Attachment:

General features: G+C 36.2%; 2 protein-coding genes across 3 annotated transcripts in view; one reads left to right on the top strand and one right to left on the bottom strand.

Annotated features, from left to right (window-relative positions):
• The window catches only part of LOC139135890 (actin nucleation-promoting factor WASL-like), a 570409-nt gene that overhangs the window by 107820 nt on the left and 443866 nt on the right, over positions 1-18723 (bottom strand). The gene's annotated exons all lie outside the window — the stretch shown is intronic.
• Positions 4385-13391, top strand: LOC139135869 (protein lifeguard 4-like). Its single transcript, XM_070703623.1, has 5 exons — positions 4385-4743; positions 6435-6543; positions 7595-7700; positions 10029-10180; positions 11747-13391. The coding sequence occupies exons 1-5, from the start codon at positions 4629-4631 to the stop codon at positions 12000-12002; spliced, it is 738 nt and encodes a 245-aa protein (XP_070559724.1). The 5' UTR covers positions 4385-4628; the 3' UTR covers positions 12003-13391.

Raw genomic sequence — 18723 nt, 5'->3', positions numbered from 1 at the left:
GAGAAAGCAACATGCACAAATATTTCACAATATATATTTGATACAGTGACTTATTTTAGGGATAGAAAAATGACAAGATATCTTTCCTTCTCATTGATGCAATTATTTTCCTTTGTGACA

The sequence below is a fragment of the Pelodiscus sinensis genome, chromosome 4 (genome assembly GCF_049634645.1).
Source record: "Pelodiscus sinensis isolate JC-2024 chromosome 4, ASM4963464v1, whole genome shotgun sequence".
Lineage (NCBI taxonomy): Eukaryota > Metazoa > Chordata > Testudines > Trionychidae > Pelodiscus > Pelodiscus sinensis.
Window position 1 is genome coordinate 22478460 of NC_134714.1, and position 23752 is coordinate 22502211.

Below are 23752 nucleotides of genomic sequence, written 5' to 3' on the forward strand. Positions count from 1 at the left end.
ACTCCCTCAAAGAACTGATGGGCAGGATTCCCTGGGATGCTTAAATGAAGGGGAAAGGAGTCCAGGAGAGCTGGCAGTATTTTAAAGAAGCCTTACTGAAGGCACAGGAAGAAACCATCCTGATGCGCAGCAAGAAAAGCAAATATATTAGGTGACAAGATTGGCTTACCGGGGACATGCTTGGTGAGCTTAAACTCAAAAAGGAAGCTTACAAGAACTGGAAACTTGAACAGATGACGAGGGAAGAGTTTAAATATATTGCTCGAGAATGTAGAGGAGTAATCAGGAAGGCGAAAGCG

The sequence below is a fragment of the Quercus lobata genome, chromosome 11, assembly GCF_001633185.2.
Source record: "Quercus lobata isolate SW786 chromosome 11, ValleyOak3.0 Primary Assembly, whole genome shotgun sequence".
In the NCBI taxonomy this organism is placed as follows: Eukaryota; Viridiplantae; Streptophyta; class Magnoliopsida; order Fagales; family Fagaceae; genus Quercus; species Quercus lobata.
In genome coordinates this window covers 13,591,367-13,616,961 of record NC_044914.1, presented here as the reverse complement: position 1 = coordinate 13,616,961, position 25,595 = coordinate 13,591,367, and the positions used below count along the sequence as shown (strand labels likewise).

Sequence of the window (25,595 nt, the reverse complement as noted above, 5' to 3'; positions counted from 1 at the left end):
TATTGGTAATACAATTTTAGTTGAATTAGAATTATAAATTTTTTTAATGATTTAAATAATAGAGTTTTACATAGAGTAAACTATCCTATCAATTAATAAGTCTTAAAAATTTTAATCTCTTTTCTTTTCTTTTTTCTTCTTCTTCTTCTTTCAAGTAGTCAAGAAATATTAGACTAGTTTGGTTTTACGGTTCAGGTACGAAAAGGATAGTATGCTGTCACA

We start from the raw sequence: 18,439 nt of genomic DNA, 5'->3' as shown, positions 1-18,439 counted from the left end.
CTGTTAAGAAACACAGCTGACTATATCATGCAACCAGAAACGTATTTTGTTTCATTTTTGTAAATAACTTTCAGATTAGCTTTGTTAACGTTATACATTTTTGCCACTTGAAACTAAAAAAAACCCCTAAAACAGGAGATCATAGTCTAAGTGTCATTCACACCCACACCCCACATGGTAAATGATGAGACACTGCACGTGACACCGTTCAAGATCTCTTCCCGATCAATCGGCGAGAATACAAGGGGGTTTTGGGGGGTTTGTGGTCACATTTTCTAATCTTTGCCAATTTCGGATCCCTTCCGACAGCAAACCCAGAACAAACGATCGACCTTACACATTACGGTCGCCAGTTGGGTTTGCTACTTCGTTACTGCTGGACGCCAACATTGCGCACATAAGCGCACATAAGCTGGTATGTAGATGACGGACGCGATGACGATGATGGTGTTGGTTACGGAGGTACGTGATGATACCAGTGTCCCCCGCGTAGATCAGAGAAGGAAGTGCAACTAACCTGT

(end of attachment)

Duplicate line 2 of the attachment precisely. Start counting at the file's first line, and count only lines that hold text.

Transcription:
Annotated features, from left to right (window-relative positions):